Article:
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Changes of matter

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Changes of matter

  1. 1. Changes in Matter
  2. 2. PHYSICAL CHANGES
  3. 3. _______ ______ <ul><li>occurs when the substance changes state but does not change its chemical composition. </li></ul><ul><li>For example: water freezing into ice, cutting a piece of wood into smaller pieces, etc. </li></ul><ul><li>The form or appearance has changed, but the properties of that substance are the same </li></ul><ul><li>(i.e. it has the same melting point, boiling point, chemical composition, etc.) </li></ul>
  4. 4. <ul><li>Melting point </li></ul><ul><li>Boiling point </li></ul><ul><li>Vapor pressure </li></ul><ul><li>Color </li></ul><ul><li>State of matter </li></ul><ul><li>Density </li></ul><ul><li>Electrical conductivity </li></ul><ul><li>Solubility </li></ul><ul><li>Adsorption to a surface </li></ul><ul><li>Hardness </li></ul>_______ _________
  5. 5. Physical Changes <ul><li>When you step on a can and crush it, you have forced a physical change. The shape of the object has changed. It wasn't a change in the state of matter, but something changed. </li></ul>
  6. 6.
  7. 7. CHEMICAL CHANGES
  8. 8. Chemical Changes <ul><li>A chemical change involves one or more substances changing into a new substance . </li></ul><ul><li>When iron (Fe) rusts you can see it happen. </li></ul><ul><li>The actual molecules have changed their structure (the iron oxidized). </li></ul>
  9. 9. What are chemical changes? <ul><li>occurs when a substance changes into something new. </li></ul><ul><li>This occurs due to heating, chemical reaction, etc. </li></ul><ul><li>You can tell a chemical change has occurred if the density, melting point or freezing point of the original substance changes. </li></ul><ul><li>Many common signs of a chemical change can be seen (bubbles forming, mass changed, etc). </li></ul>
  10. 10. <ul><li>Reaction with acids </li></ul><ul><li>Reaction with bases (alkalis) </li></ul><ul><li>Reaction with oxygen (combustion) </li></ul><ul><li>Reaction with other elements </li></ul><ul><li>Decomposition into simpler substances </li></ul><ul><li>Corrosion </li></ul>_______ _________
  11. 11. Chemical Changes <ul><li>The ability of a substance to undergo a specific chemical change is called a chemical property . </li></ul><ul><ul><li>iron plus oxygen forms rust, so the ability to rust is a chemical property of iron </li></ul></ul><ul><li>During a chemical change (also called chemical reaction), the composition of matter always changes. </li></ul>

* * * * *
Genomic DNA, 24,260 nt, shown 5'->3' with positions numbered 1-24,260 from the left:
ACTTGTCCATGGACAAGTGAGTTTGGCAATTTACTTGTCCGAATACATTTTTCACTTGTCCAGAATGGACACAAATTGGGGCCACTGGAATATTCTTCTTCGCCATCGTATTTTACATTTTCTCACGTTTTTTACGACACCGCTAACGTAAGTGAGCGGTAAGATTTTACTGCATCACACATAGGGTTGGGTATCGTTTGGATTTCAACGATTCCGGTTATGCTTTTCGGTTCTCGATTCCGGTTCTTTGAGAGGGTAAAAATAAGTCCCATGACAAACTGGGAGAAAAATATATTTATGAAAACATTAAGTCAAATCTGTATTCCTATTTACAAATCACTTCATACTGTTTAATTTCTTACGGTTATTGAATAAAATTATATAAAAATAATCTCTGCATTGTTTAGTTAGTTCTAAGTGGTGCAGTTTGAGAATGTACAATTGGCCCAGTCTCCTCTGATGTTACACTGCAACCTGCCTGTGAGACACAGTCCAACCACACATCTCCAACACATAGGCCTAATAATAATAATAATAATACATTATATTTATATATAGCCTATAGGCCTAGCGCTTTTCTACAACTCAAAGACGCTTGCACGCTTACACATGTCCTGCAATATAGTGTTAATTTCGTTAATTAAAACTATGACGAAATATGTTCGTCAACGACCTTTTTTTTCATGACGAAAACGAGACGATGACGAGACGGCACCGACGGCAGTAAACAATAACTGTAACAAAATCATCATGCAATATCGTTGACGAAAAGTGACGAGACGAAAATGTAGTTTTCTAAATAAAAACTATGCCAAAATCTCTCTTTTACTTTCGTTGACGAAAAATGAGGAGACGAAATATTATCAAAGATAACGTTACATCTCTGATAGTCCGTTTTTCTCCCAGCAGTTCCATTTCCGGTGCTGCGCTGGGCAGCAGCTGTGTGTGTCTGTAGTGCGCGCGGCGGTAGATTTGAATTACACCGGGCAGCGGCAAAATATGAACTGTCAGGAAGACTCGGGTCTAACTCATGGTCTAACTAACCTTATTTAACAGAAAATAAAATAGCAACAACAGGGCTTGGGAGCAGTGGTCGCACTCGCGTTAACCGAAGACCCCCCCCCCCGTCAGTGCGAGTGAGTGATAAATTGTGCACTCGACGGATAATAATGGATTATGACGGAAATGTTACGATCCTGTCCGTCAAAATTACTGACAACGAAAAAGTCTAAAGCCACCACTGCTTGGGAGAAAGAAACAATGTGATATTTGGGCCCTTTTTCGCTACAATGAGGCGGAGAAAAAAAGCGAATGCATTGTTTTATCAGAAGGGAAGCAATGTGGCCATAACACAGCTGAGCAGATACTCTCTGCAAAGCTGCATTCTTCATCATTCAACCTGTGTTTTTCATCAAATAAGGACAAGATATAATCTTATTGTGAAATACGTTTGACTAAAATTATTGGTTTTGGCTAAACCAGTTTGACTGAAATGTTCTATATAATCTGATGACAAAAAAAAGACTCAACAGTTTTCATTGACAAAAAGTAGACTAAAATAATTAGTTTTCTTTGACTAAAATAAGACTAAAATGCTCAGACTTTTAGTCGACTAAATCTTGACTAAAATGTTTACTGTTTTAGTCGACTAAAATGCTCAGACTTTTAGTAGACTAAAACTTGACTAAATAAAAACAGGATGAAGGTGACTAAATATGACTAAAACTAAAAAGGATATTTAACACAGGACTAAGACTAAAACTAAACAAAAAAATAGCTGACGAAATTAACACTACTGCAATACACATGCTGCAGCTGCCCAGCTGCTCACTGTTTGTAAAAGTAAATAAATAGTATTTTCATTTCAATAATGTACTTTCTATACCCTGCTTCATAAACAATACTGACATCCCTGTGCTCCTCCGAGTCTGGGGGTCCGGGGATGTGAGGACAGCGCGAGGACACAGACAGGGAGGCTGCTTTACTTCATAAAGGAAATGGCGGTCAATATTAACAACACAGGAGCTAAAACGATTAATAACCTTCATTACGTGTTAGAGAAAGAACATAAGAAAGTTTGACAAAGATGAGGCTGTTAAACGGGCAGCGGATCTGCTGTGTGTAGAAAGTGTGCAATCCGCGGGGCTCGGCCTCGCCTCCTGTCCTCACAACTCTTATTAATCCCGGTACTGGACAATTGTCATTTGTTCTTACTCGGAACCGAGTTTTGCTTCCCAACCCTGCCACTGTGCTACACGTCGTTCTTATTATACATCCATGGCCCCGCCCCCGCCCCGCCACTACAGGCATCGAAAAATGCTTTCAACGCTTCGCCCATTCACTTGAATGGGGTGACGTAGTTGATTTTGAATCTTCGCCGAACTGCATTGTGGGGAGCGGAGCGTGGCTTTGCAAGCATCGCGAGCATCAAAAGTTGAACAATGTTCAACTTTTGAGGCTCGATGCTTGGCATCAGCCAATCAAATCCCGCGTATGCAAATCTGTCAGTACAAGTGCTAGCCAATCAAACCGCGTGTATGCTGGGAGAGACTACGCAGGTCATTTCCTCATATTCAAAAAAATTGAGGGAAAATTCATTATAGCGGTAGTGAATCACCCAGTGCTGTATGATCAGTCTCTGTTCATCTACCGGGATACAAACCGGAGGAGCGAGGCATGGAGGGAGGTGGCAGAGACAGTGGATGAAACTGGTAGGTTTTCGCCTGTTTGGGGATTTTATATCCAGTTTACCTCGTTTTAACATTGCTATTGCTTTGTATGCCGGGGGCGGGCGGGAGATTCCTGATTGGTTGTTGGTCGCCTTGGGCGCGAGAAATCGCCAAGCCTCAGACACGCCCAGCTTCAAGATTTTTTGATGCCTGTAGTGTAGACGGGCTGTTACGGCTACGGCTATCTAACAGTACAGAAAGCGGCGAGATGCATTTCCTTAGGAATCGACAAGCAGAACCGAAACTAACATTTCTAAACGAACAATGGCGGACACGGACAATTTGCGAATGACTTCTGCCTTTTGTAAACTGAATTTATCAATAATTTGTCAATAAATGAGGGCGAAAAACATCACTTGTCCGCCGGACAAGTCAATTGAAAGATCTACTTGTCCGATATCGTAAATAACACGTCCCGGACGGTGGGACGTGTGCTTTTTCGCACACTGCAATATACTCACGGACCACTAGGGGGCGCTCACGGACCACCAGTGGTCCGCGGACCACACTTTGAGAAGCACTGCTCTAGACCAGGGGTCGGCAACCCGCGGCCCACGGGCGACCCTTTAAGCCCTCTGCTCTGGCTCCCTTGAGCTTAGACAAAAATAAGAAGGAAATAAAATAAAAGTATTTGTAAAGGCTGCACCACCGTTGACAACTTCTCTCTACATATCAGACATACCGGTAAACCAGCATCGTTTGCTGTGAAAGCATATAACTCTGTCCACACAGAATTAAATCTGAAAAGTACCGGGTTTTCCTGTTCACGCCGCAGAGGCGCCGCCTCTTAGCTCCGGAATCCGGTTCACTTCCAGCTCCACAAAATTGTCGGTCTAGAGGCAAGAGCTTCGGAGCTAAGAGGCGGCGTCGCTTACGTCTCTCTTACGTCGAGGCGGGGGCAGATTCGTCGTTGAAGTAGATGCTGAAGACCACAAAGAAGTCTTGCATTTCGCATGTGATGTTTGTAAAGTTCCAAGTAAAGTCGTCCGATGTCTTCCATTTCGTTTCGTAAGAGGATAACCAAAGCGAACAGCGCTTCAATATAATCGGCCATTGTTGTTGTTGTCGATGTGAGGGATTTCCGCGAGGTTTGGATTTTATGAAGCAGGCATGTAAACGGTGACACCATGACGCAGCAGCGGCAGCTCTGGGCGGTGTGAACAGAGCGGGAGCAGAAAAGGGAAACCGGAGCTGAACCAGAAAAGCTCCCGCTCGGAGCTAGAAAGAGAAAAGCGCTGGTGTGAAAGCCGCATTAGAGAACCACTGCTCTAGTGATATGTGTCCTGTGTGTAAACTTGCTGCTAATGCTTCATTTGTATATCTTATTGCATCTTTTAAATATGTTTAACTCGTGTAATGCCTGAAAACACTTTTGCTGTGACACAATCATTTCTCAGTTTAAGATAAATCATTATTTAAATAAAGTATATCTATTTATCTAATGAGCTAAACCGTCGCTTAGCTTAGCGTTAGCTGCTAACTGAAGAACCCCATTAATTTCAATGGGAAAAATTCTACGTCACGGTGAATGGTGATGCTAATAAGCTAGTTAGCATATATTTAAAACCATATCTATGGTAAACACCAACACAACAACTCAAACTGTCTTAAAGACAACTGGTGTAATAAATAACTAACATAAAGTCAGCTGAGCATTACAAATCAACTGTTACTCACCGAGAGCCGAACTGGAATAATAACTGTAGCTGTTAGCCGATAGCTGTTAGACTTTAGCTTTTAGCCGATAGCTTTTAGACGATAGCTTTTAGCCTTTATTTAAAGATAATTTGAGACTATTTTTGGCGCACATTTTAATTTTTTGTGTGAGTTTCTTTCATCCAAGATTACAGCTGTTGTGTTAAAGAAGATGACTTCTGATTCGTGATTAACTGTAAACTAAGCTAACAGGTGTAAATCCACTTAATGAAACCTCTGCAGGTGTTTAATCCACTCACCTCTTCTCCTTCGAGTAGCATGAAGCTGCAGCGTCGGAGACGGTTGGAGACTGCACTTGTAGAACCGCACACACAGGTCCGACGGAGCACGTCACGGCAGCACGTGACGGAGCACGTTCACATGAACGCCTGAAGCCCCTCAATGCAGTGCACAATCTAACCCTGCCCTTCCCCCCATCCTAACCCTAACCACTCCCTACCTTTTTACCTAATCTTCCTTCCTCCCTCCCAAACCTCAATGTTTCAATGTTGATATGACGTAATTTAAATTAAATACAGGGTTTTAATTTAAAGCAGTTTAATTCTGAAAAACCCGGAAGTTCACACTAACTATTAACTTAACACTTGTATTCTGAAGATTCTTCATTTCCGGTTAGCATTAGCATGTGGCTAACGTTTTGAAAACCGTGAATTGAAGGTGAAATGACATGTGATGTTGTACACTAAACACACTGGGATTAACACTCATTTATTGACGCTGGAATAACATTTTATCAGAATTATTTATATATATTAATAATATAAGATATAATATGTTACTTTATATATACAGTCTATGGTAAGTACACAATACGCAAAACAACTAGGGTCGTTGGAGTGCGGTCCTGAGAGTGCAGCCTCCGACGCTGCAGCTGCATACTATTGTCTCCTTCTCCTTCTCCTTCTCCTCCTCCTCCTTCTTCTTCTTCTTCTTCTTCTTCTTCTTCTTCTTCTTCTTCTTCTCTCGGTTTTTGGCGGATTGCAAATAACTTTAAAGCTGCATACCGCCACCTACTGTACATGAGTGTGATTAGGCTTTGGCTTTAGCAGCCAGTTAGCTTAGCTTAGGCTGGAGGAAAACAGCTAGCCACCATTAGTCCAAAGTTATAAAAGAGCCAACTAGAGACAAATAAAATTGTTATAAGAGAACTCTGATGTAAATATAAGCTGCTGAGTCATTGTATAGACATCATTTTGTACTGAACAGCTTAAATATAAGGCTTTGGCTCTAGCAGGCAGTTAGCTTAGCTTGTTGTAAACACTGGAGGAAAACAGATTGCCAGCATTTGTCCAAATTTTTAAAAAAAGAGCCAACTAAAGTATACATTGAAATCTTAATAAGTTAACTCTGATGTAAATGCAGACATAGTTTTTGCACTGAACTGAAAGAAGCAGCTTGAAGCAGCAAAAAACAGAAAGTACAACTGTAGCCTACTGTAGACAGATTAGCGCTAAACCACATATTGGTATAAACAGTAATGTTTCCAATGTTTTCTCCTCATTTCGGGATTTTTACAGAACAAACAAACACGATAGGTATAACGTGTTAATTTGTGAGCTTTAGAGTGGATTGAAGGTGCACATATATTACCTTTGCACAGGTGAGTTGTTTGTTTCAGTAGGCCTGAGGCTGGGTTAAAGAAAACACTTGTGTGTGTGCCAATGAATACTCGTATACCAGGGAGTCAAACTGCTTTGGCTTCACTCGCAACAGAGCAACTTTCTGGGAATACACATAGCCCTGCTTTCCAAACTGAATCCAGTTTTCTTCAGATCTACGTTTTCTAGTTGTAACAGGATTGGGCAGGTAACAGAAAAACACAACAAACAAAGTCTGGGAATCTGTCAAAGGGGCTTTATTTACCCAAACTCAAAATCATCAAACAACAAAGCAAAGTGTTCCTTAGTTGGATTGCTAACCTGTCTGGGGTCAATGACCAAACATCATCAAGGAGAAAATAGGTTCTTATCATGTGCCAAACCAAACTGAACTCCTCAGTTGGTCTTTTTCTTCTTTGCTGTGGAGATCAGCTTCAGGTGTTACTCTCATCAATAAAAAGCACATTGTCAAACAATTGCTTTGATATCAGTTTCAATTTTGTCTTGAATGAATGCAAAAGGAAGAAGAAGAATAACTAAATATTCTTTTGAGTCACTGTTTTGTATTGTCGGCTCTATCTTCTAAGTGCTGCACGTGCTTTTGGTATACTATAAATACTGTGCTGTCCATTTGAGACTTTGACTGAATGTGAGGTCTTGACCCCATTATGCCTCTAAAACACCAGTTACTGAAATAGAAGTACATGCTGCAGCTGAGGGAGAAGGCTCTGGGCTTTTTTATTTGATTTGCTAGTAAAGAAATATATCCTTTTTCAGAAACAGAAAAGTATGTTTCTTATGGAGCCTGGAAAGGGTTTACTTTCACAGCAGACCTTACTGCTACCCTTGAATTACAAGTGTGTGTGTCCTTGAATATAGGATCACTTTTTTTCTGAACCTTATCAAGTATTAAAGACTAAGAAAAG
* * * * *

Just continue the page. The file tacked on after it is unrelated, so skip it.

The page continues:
12. 12. Chemical Reactions are… <ul><li>When one or more substances are changed into new substances. </li></ul><ul><li>Reactants - the stuff you start with </li></ul><ul><li>Products - what you make </li></ul><ul><li>The products will have NEW PROPERTIES different from the reactants you started with </li></ul><ul><li>Arrow points from the reactants to the new products </li></ul>
  13. 13. Recognizing Chemical Changes <ul><li>Energy is absorbed or released (temperature changes hotter or colder) </li></ul><ul><li>Gas production (bubbling, fizzing, or odor change; smoke) </li></ul><ul><li>formation of a precipitate - a solid that separates from solution (won’t dissolve) </li></ul><ul><li>Irreversibility - not easily reversed </li></ul><ul><li>But, there are examples of these that are not chemical – boiling water bubbles, etc. </li></ul>
  14. 14. Physical vs. Chemical Change <ul><li>Physical change will change the visible appearance, without changing the composition of the material. </li></ul><ul><ul><li>Boil, melt, cut, bend, split, crack </li></ul></ul><ul><ul><li>Is boiled water still water? </li></ul></ul><ul><li>Can be reversible, or irreversible </li></ul><ul><li>Chemical change - a change where a new form of matter is formed. </li></ul><ul><ul><li>Rust, burn, decompose, ferment </li></ul></ul>
  15. 15. Chemical changes in matter <ul><li>New Matter is formed. </li></ul><ul><ul><li>Burning </li></ul></ul><ul><ul><li>Rusting </li></ul></ul><ul><ul><li>Cooking </li></ul></ul>

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